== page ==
Of course, that same ubiquity can be a detriment if you Tweet while you’re supposed to be doing something else (like, say, working on a major project that’s on deadline or spending quality time with your wife–not that I have any personal experience with either of these…*ahem*).

Short, sweet, and to the point, microblogging is easy to pick up and hard to put down.


6. Multimedia Blogs

Multimedia blogs run the gamut. One day, there might be an extended essay online, the next a video, while the rest of the week is reserved for sharing quotes or funny images.

Multimedia bloggers are those kind of people who approach the Internet in such a way that nothing is off-limits (media-wise, at least). I have aspirations of being a multimedia blogger. I just can’t seem to disconnect myself from the article-writing mindset I started with.

If you read through this list, and more than one type of blog stands out to you and you can’t decide which one would be best for your message, try them all. Don’t be afraid. You might find that you hate posting photos, but that you absolutely love making a video each week to go along with your articles. And as long as your content fits the niche you choose (you probably shouldn’t choose to have a series of videos to supplement a podcast meant to help the blind, for instance), there is no wrong combination of media when it comes to blogging.

One of the best examples of this kind of multimedia blog that I know of comes from my Cult TV professor, David Lavery: The Laverytory



That’s a lot to think about, right? So many choices! But the main thing to keep in mind is that whether you choose to write articles, make videos, record podcasts, or combine them into one superblog, you get your message across to your readers. In the end, that’s the only thing that matters. The media is just the middleman.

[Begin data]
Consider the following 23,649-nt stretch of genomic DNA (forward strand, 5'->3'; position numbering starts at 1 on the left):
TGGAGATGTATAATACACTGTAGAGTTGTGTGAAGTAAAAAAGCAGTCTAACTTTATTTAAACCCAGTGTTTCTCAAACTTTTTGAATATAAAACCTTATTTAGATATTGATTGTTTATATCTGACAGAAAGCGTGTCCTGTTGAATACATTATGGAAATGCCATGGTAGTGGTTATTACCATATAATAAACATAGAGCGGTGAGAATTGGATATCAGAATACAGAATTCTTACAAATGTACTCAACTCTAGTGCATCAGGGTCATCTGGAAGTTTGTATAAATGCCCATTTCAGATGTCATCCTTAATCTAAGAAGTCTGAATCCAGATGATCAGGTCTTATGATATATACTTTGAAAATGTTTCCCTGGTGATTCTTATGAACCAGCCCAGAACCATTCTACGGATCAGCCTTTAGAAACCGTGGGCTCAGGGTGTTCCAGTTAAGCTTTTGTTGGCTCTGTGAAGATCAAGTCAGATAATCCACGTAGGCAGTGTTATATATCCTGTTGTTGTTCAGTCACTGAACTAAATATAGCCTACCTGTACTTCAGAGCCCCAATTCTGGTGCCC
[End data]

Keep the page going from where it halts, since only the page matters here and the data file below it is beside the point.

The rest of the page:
Which style of blogging do you think you’ll chose? And if you’ve already chosen, why?



By B.J. Keeton

B.J. KEETON is a writer, teacher, and runner. When he isn't trying to think of a way to trick Fox into putting Firefly back on the air, he is either writing science fiction, watching an obscene amount of genre television, or looking for new ways to integrate fitness into his geektastic lifestyle. He is also the author of BIRTHRIGHT and co-author of NIMBUS. Both books are available for Amazon Kindle.


  1. I’ve been blogging since 2005, and so much has changed since then.

    I’m a written words blog, but I always add a little visual to my posts. Just for fun.

    I did a podcast for awhile too, and it was so much fun. My show was actually picked up by a national internet radio broadcast co. But it was SO MUCH work. Editing upon editing.

    Younger people have moved to micro blogs, as their attention span is even less than mine. The average age of a blogger is now 30. That wasn’t the case when I first started.

    1. That’s the main reason I can’t get myself into podcasting or video blogging. I just don’t have the skills or the time to put in the editing work. I can edit my posts because I’ve been trained for that and have gotten quicker about it over the years.

      I may do an occasional, special blog in the future with those formats, but I don’t know if they will ever be a mainstay.

  2. Nice space you got here! I choose the text blog because I’m not technologically advanced enough to use any other kind of media.

    And I talk more than Tumblr will let me.

    Thanks for visiting my blog!


    1. That’s the way I feel about Tumblr and other microblogs. I’m far too wordy and ramble too much to be able to be constrained by those platforms.

      Of course, I love Twitter…Inexplicable.

  3. I find it interesting that I often end up loving stuff I totally did not understand.

    I’m talking about Twitter – though I never think/thought of it as “microblogging”.

    1. I avoided Twitter on principle for years. I loved Facebook statuses, but who wanted to “Tweet” about pooping and being awesome at any given moment.

      But I got it to promote my old blogspot site, and my goodness, I realized it was so much more than that. I never really think of Twitter that way, either, but technically.